Q&A with Research Placement Student Lauren Thompson

Lauren Thompson hero image

Since the turn of the year, On The Pulse has welcomed into the fold a very enthusiastic and impressive extra pair of hands to support our research activities – meet Lauren Thompson.

Lauren is currently studying an MSc in Health Psychology at the prestigious King’s College London; one of the UK and world’s top-ranking universities based in the heart of the capital.

As part of the master’s programme, students within the health psychology section of the Institute of Psychiatry, Psychology & Neuroscience (IoPPN) are offered unique, high quality work placements to put their learning and academic skills into practice.

We teamed up with Dr Lyndsay Hughes, a lecturer at the institute, to collaborate on our ongoing project development around peer-led health promotion for young people living with haemophilia. In turn, we’ve been able to host a placement and were elated that Lauren chose to join us for a four-month period!

Lauren was brave enough to take the hot seat to share a snapshot of her background and placement experience with us…


1) So Lauren, please can you tell us a bit about yourself…

I grew up in the East End of London and, actually I’m the first in my family to go to university! My family have always been really supportive of my academic work, which I think has inspired and encouraged me to achieve more. My mum would always tell me, ‘Your best is all you can do!’ This is something I have to remind myself of…

I did my undergraduate Psychology degree at the University of Bristol and just fell in love with the place. The University is embedded in the city, which is very much like the campuses at King’s. Being back here in London, there is always something fun and interesting going on, which is important to me, especially after a long day of lectures and library stints working on assignments!

I started kickboxing during my last year at Bristol and have recently taken up self-defence classes with some friends. It’s a great distraction from all the work I’ve yet to complete – clearly living up to the student stereotype!


Lauren Thompson on graduation day at the University of Bristol.
Ah, graduation day! Lauren was the first in her family to go to university and has taken it a step further by studying a master’s – absolutely fearless!


2) Why did you choose to study health psychology?

I hadn’t previously come across health psychology as I know it today. To be entirely honest, as my graduation approached, I began looking into studying a master’s degree, although I still wasn’t quite sure what my next steps would be. Is that bad? I feel like lots of students reach a crossroads and consider whether to continue studying or not. When I was looking through the courses available, the MSc at King’s sounded right up my street!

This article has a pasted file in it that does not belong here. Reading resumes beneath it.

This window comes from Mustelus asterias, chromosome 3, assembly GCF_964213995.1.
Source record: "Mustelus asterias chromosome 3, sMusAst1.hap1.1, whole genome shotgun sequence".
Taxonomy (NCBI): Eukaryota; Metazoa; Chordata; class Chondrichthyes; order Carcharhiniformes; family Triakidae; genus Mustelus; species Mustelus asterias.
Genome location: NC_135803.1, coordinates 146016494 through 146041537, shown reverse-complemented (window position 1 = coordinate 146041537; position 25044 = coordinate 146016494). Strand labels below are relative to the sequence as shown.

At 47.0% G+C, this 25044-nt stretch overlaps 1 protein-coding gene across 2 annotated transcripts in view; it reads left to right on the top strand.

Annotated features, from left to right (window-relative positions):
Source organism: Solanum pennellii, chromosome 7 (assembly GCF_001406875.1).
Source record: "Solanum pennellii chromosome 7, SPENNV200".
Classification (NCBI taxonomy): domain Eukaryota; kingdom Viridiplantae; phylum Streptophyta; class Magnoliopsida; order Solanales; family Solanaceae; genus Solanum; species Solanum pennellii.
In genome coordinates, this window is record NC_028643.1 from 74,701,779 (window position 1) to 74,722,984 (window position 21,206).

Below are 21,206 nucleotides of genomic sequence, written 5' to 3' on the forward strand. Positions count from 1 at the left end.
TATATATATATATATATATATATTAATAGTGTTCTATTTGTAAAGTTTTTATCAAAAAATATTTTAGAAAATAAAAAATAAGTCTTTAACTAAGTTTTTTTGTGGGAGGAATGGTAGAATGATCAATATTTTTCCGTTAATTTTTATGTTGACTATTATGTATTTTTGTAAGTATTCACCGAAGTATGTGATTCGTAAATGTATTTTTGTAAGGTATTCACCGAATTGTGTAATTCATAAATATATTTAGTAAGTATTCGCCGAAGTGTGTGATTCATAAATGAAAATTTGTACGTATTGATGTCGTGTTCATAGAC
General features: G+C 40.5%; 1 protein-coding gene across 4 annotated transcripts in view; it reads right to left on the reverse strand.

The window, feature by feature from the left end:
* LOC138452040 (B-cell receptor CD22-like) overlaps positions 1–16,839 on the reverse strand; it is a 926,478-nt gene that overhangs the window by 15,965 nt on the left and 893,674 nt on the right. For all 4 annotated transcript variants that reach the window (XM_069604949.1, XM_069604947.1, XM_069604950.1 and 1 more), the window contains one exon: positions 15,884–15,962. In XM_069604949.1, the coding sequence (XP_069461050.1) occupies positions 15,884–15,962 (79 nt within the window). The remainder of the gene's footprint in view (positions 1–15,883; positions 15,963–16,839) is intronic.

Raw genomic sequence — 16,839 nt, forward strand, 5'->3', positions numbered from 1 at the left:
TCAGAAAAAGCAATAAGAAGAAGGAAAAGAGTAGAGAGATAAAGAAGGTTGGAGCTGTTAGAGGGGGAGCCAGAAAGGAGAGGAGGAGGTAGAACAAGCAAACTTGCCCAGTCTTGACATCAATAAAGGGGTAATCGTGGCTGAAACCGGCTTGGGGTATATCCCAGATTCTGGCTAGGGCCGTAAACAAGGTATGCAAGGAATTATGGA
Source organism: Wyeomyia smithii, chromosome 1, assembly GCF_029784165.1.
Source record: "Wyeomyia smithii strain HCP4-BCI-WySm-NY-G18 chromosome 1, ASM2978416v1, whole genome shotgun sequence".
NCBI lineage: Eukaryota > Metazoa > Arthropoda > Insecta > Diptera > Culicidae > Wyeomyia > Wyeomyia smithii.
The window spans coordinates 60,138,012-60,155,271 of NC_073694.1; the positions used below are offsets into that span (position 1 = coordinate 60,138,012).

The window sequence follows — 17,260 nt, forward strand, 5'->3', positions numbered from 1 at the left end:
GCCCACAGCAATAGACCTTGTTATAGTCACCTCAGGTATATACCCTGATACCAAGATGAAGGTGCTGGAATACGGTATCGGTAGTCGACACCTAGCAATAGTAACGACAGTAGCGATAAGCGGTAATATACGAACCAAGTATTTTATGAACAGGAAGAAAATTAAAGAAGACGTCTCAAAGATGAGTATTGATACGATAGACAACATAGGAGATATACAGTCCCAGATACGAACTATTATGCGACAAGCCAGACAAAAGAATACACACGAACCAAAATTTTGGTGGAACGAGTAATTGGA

During my undergraduate, some of my favourite topics were those discussing how health behaviours, such as smoking, are related to mental health and wellbeing. What I find most interesting is how relevant these topics are to everyday life and how important it is to understand them in the context of the issues faced across healthcare. Health psychology gives me the opportunity to apply psychological principles to the study of behaviour relevant to health, illness and healthcare more broadly. Overall, I want to help people in any way that I can and studying this course teaches me about how I can apply different methods to support those impacted by life-long, chronic conditions in particular.

I am excited to see where my studies take me!


3) Did you know about haemophilia before starting your placement? Has anything surprised you?

I didn’t know a lot about haemophilia. I was aware of the condition after learning about genetics and genetic disorders in school. Because the actual condition isn’t discussed in great detail, I think there is a common misconception that the primary concerns relate to bleeding heavily from small cuts. But I now realise there is so much more to it. Most surprising to me, when speaking to fellow students, is how little awareness there seems to be of haemophilia!

I was taken aback by the potential severity of haemophilia and what those with the condition must go through, especially at such a young age. As young people, we already have so much to contend with as we try to learn how to navigate through the world into adulthood. For some of us, this transition can be relatively smooth but for others, truly understanding who you are, what you like and what you want to do in life can be really daunting. So, for young people living with haemophilia, to have to go through these same challenges, in addition to adjusting to the trials and tribulations that can come with having a chronic condition, is remarkable!